Tuesday, February 26, 2008

My Own Trainer Project

I've decided to have my own indoor cycling trainer built up. I'm not doing it myself but have a mate who does this sort of stuff for fun. He's done a prototype which I've looked at and it's pretty cool.

Normally I wouldn't bother but with my rehab it's likely when I do start training properly, I'll need to do quite a bit more indoors than I used to (which was bugger all). So if I'm going to have a trainer - I want one that I'll want to get on, rather than dread.

So here are the rough specs:

  • free wheel
  • 7 speed hub gearing (a Shimano of some sort - heavy but bullet proof)
  • double reduction gearing (chainring to cog - hub gearing - to chainring to flywheel cog)
  • 35kg flywheel with high quality industrial bearings (have to remove some mass from the 40kg flywheel we have available as it seems to make it too easy). Need to decide on the weight (moment of inertia I suppose).
  • foils attached to flywheel for air resistance (possibly adjustable for variable resistance - but only adjustable when not moving)
  • a stainless steel or alu frame that's fully adjustable in all directions (think of those specialised cycle fitter frames with square tubing) and solid as all hell but with a real bike feel
  • SRM power meter with their adjustable length cranks would be ideal (ergomo is out for various reasons - but mainly due to power measured by left leg only - half of which I don't have anymore!) - the prototype unit has an ergomo
  • I have considered putting a Powertap power meter in centre of the flywheel but concerned about longevity vs industrial grade bearings.
  • able to be moved (infrequently) by picking up at one end and rolling along. It'll be heavy!
  • covers for safety (esp. flywheel) and protection from sweat
  • fine tune resistance using either a felt padded brake on flywheel or some form of electromagnetic braking
  • The electromagnetic braking being considered are two types: eddy current braking by placing powerful magnets close to the flywheel or the addition of a hysteresis brake controller unit.
The large flywheel/gearing will enable full on acceleration work as well as standard aerobic and anaerobic development workouts.

A programmable ergo brake would be great but I have no idea if such a thing exists that meets my criteria:
  • Needs to be solid, reliable and readily available and not that expensive. The SRM will cost significantly more than the rest of this item together! One suggestion was to use the controller from a Cateye trainer, if one could be located.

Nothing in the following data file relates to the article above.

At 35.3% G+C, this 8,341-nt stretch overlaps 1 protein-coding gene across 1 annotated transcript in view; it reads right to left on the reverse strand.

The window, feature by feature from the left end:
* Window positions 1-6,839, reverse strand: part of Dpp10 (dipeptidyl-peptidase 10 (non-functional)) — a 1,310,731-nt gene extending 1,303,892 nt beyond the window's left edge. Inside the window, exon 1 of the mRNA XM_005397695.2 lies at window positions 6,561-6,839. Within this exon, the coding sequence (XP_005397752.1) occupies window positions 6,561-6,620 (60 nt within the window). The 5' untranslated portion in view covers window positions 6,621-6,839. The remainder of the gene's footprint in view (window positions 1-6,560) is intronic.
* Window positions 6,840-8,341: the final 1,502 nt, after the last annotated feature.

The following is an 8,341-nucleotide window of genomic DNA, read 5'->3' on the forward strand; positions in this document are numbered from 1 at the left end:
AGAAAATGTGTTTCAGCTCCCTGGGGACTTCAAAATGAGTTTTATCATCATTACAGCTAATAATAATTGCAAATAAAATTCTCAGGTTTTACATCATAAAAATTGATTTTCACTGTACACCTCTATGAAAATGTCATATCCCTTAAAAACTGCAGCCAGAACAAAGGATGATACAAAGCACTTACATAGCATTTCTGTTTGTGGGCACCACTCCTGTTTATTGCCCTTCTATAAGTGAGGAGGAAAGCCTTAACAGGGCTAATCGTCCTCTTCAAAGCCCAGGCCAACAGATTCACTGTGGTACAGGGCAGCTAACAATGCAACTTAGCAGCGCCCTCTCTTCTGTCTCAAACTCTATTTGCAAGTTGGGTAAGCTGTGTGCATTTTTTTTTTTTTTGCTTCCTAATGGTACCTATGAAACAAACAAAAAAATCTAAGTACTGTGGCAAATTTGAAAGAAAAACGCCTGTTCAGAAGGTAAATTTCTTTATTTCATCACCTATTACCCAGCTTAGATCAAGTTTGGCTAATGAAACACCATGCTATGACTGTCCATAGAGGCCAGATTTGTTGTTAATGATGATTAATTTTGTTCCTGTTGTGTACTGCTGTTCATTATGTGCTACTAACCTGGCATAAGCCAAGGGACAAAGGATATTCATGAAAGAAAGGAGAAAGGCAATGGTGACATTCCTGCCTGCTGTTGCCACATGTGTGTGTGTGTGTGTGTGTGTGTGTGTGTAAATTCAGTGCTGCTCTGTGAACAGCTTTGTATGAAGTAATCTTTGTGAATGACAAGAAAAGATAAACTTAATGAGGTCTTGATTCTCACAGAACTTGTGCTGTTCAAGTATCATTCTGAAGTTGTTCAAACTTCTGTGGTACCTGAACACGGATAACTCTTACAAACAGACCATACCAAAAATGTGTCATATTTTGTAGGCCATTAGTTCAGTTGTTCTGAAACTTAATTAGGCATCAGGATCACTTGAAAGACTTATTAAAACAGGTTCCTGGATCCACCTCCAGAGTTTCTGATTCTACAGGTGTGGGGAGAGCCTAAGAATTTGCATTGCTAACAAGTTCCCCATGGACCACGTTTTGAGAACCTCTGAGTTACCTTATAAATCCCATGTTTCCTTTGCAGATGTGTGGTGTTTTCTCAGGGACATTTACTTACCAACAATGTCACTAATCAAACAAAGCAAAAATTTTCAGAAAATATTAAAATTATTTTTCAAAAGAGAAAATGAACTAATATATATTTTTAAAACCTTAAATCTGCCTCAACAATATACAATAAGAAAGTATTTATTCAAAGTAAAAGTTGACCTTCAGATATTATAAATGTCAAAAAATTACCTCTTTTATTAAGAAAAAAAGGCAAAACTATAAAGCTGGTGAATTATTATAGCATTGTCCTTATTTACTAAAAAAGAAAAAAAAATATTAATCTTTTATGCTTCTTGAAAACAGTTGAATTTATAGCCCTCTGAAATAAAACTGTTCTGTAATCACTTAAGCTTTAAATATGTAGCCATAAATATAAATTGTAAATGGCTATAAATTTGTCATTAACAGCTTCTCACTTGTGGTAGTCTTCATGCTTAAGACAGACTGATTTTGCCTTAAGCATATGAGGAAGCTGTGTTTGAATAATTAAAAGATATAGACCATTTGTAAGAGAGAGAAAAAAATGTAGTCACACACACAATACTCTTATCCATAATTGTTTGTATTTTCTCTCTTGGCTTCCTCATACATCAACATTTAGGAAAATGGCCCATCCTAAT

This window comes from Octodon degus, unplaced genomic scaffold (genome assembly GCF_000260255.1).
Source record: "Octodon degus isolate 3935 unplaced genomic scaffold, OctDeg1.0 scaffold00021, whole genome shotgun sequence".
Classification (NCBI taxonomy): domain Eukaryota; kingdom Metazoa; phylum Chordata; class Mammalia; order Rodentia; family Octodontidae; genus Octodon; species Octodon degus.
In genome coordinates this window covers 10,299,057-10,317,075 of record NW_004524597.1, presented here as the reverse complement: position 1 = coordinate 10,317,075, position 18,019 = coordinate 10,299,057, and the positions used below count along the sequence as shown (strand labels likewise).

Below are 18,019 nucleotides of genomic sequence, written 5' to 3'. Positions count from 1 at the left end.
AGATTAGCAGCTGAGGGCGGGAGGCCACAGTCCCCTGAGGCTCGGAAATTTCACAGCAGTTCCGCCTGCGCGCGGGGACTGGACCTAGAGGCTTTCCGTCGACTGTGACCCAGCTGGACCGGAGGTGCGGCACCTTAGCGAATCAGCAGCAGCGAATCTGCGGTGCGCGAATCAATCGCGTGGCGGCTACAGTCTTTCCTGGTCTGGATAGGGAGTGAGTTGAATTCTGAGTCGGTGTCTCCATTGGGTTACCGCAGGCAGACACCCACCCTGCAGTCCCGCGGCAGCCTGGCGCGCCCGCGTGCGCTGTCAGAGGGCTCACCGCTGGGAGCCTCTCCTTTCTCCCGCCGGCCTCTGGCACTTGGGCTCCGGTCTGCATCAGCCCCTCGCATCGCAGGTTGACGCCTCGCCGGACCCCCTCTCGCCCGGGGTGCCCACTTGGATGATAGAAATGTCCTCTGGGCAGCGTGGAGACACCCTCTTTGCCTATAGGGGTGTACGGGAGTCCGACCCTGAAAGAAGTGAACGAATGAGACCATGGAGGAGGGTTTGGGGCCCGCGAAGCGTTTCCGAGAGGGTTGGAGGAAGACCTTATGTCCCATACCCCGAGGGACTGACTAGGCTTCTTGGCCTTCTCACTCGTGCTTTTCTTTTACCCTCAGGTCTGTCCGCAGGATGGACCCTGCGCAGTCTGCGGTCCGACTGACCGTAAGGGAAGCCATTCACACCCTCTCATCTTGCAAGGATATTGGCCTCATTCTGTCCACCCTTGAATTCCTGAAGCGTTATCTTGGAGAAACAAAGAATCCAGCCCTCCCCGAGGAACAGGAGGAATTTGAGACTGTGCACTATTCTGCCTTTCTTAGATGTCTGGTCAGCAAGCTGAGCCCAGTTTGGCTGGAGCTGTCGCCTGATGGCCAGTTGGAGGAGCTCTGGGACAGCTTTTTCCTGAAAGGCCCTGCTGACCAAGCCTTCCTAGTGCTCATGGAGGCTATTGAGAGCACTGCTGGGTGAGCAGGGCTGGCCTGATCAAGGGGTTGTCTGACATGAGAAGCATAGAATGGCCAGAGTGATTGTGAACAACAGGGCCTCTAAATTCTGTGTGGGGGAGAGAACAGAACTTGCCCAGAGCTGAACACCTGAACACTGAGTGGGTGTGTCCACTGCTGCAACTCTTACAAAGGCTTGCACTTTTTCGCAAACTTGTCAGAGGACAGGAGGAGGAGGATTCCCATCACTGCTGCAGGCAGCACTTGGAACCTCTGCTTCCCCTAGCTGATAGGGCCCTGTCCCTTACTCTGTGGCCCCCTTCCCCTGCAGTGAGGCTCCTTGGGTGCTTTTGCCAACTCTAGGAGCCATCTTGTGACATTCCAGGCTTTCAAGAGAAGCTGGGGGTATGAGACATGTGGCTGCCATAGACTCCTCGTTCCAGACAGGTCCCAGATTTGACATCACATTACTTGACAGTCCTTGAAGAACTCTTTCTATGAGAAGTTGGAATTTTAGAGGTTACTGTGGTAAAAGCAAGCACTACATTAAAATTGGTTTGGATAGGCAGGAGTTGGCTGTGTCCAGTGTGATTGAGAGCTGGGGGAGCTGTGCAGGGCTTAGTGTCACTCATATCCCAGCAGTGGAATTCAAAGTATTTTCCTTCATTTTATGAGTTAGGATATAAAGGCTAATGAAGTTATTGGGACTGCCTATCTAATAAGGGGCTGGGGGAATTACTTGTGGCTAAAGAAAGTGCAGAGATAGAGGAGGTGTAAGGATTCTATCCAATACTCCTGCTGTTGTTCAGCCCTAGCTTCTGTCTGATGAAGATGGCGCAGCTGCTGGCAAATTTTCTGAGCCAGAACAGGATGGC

Another clever mate of mine (Peter) built a unit which was the inspiration for this project. This one has a 33kg flywheel and double reduction gearing. I had a short ride of this unit a couple of years back and it was awesome. Pete's a sprinter - note the sprinter's pedals with the toe clips and straps.


Progress so far:
  • I have the SRM Pro power meter on the way. Picked one up for a really good price on ebay :)
  • Just need to finalise some construction details for the trainer itself.
  • Also on their way are some high power rare earth magnets from Frenergy Magnets, which I'm going to hook up a rig on the prototype to see how good they are at fine tuning resistance. These are very cheap at only a handful of dollars each.
  • The manufacturer of the hysterisis brakes are investigating the right type of brake and control unit. Cost might be a problem though, expectations are around A$1,500.
Here is a pic of another trainer unit which uses these high power magnets to control resistance. The small round discs are the magnets, which are able to be moved closer to (or away from) the flywheel, enabling the resistance caused by the eddy current braking effect to be modified.


Here are some photos of the prototype with an ergomo installed on which I had a client conduct a MAP Test on last night:


The trainer frame is adjustable in all dimesions imaginable and uses standard saddle, cranks and any handlebar arrangement you want.

The double reduction gearing, with the hub gear shown, placed in the drivechain between the cranks and the flywheel. The hub gear can be moved up/down and fore/aft so the chain tension for both chains can be adjusted. The chain could use a bit of lube!

The prototype has an ergomo power meter. Not a good choice for me as it only measures left leg power. Any sort of handlebar arrangement can be fitted. The gear controller for the 7-speed hub gearing is shown on the drops at bottom right of picture.

The flywheel I will have will be a solid disc. I'll have the diameter reduced instead of cutting out sections like in this one. It'll weigh something like 35kg when finished.
I also sought comments and discussion at the Cycling Forums site which can be found here.

Finally - why the hell don't I just buy one?

As to other trainers, well the only ones I know about with power and a large flywheel are the SRM, PT 300, Velodyne & Velotron. The SRM trainer is probably the closest but hideously expensive. Velotron would be perfect but is 5 times the price. PT 300 looks interesting but I don't like the handlebar set up, the less than fine tune adjustment of power levels and it's a fixed gear. I'd like gearing to allow a greater variety of workouts. And the prices:

300PT US$1,800
Velodyne US$2,600
SRM trainer US$7,250
Velotron basic US$5,700
Velotron Dynafit US$8,000

I'll let you know how I go!

1 comments:

Chris Belyea said...

Not sure if this will help, but Cateye USA sold me a spare controller for my Cateye trainer about 12 months ago - not sure if they're still available. Cost plus shipping to Sydney was about $120 or thereabouts.

Maybe try http://www.cateye.com/store/parts.php?cid=4_36 and see how you go.